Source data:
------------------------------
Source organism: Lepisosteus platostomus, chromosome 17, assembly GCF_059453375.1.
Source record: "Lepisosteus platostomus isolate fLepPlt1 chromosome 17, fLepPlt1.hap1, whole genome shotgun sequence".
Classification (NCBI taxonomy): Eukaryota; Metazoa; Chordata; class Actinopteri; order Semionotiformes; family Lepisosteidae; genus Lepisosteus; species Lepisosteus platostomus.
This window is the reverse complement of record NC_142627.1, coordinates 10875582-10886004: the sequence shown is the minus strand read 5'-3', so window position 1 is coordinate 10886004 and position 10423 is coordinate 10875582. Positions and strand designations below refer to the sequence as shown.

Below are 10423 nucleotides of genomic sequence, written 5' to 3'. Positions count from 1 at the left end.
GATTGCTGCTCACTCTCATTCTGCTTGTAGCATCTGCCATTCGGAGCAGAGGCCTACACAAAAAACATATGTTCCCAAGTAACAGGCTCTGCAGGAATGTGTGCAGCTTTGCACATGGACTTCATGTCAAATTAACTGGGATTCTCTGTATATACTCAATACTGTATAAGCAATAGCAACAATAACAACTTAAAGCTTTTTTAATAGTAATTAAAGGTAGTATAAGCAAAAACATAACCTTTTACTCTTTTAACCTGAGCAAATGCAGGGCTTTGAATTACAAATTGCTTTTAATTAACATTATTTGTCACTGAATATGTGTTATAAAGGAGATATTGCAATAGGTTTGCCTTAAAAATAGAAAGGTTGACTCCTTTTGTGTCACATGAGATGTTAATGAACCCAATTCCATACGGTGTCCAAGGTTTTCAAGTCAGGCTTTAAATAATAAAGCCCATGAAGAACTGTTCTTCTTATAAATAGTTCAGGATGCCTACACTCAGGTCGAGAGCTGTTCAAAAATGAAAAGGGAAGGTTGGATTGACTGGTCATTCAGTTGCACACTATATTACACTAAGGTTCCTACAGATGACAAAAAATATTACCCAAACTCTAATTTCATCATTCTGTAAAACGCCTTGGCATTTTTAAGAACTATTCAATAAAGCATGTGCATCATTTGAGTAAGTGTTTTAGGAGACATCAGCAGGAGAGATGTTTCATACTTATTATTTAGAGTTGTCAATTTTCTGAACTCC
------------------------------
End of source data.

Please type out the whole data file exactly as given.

Source organism: Lepisosteus platostomus, chromosome 17, assembly GCF_059453375.1.
Source record: "Lepisosteus platostomus isolate fLepPlt1 chromosome 17, fLepPlt1.hap1, whole genome shotgun sequence".
Classification (NCBI taxonomy): Eukaryota; Metazoa; Chordata; class Actinopteri; order Semionotiformes; family Lepisosteidae; genus Lepisosteus; species Lepisosteus platostomus.
This window is the reverse complement of record NC_142627.1, coordinates 10875582-10886004: the sequence shown is the minus strand read 5'-3', so window position 1 is coordinate 10886004 and position 10423 is coordinate 10875582. Positions and strand designations below refer to the sequence as shown.

Below are 10423 nucleotides of genomic sequence, written 5' to 3'. Positions count from 1 at the left end.
GATTGCTGCTCACTCTCATTCTGCTTGTAGCATCTGCCATTCGGAGCAGAGGCCTACACAAAAAACATATGTTCCCAAGTAACAGGCTCTGCAGGAATGTGTGCAGCTTTGCACATGGACTTCATGTCAAATTAACTGGGATTCTCTGTATATACTCAATACTGTATAAGCAATAGCAACAATAACAACTTAAAGCTTTTTTAATAGTAATTAAAGGTAGTATAAGCAAAAACATAACCTTTTACTCTTTTAACCTGAGCAAATGCAGGGCTTTGAATTACAAATTGCTTTTAATTAACATTATTTGTCACTGAATATGTGTTATAAAGGAGATATTGCAATAGGTTTGCCTTAAAAATAGAAAGGTTGACTCCTTTTGTGTCACATGAGATGTTAATGAACCCAATTCCATACGGTGTCCAAGGTTTTCAAGTCAGGCTTTAAATAATAAAGCCCATGAAGAACTGTTCTTCTTATAAATAGTTCAGGATGCCTACACTCAGGTCGAGAGCTGTTCAAAAATGAAAAGGGAAGGTTGGATTGACTGGTCATTCAGTTGCACACTATATTACACTAAGGTTCCTACAGATGACAAAAAATATTACCCAAACTCTAATTTCATCATTCTGTAAAACGCCTTGGCATTTTTAAGAACTATTCAATAAAGCATGTGCATCATTTGAGTAAGTGTTTTAGGAGACATCAGCAGGAGAGATGTTTCATACTTATTATTTAGAGTTGTCAATTTTCTGAACTCC